Texas House Speaker Dennis Bonnen (R) urged a conservative activist to target members of his own party ahead of the 2020 primaries and used explicit language to discuss Democratic lawmakers in the state, according to secretly recorded audio released Tuesday.

The hour-long audio was made public by Michael Quinn Sullivan, the chief executive of far-right advocacy group Empower Texans, who reportedly recorded a meeting among himself, Bonnen and GOP Rep. Dustin Burrows of Lubbock in June. It is not clear whether the audio has been edited, though in separate statements Tuesday, neither Bonnen nor Burrows questioned its validity.

Facing allegations that he had offered Sullivan a quid pro quo to help take down certain Republicans in the 2020 primaries, Bonnen said Tuesday that the long-rumored recording actually cleared him of any wrongdoing.

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“I have repeatedly called for the recording to be released because it will be immediately clear that no laws were broken. This was nothing more than a political discussion — the problem is that I had it with that guy,” Bonnen wrote. “My colleagues have always deserved the facts and context this recording provides, and with clear evidence now disproving allegations of criminal wrongdoing, the House can finally move on.”

But for local Democrats, the audio in no way absolved the speaker and spurred numerous calls for his resignation. A transcript of the recording published by the Dallas Morning News suggests that Bonnen offered Sullivan and Empower Texans media credentials for the House floor if they helped him defeat GOP lawmakers who do not align with his views.

“I just think we’ve got to get through 2020, guarantee if we try and hold this majority — which, with all due respect to Trump, who I love by the way — he’s killing us in the urban-suburban districts,” Bonnen says in the recording, according to the transcript. “If we can make this work, I’ll put your guys on the floor next session.”

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Bonnen repeatedly expressed concerns about maintaining Republican control of the House, where Democrats need to flip nine seats to gain the majority. Empower Texans has accused House Republicans of not being conservative enough, according to the Morning News, and previously provided funds to challengers of GOP incumbents. In the meeting, Bonnen asked Sullivan to fund and support certain GOP candidates over others.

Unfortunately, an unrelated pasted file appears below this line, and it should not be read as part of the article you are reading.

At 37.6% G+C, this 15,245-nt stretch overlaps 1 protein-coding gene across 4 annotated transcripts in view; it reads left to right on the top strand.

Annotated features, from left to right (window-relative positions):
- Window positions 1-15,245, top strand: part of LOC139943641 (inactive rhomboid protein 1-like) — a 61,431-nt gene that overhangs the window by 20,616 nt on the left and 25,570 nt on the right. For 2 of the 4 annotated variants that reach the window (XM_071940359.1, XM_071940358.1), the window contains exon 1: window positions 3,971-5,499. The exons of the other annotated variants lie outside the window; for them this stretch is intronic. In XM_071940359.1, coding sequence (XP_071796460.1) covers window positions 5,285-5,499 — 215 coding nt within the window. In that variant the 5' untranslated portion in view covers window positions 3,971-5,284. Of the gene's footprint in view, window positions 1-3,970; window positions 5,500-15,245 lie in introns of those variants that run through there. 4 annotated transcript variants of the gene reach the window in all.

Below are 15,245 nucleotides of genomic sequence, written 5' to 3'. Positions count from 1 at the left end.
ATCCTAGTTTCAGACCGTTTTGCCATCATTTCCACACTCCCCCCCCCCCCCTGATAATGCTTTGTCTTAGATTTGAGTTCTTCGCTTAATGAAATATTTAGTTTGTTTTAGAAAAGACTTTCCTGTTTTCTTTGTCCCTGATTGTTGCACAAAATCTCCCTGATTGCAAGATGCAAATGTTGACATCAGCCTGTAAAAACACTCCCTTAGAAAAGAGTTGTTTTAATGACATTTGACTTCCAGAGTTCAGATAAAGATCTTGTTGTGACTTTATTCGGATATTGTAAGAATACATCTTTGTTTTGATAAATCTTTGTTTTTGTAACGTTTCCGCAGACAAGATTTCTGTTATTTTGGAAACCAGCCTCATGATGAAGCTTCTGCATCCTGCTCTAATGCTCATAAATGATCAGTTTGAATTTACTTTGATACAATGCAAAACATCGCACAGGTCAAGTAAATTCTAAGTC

He also railed against House Democrats, including Rep. Jon Rosenthal of Houston, calling him a “piece of [expletive]” that “makes [his] skin crawl,” according to the transcript. The speaker also called Rep. Michelle Beckley of Carrollton “vile” and said Dallas County Rep. Ana-Maria Ramos is “awful.”

Beckley, who was mentioned at least seven times in the meeting, said Tuesday that Bonnen must resign. Beckley defeated GOP Rep. Ron Simmons in 2018, a year that saw Texas Democrats pick up 12 seats from Republicans. It was indicative of a continued shift since 2010, when Republicans won 101 out of 150 House seats for a commanding supermajority.

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Since then, however, nearly all districts represented by the Texas House are becoming bluer, Beckley said in an interview. She added that Bonnen’s recorded conversation with Sullivan was a clear indicator that Republicans in the state are “afraid” of her and other Democrats seeking to flip the House next year.

“I am what they most fear, that is my biggest take on the entire thing,” Beckley said Tuesday. “On the name-calling, my feelings aren’t hurt — I think this shows there are a bunch of scared men in the Republican Party. That’s my take there.”

Beckley said the recording revealed a “blatant” quid pro quo in addition to other ethics violations by Bonnen, who represents a district south of Houston. In August, state lawmakers asked the Texas Rangers to investigate allegations surrounding the meeting when Sullivan claimed he was offered a quid pro quo, the Dallas Morning News reported.

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Rep. Chris Turner, chairman of the Texas House Democratic Caucus, said in a statement that Bonnen’s remarks about Democrats were “disgraceful and unbefitting of the high office he holds,” and had no place in the Texas Legislature. Turner specifically cited Bonnen’s reported remarks on Beckley and Ramos, which he called “sexist and completely out of bounds, even with the Republicans’ low standards of the Donald Trump era.”

“When a political party has had too much power for too long, it begins to destroy itself from within,” Turner, of Grand Prairie, wrote Tuesday. “Today, the long-standing deep divisions within the Republican Party in Texas have been laid bare for everyone to see.”

The Democratic caucus will discuss the situation further during a meeting Wednesday, he said.

“Speaking only for myself, I personally believe these revelations are incompatible with Mr. Bonnen serving another term as speaker,” Turner added.

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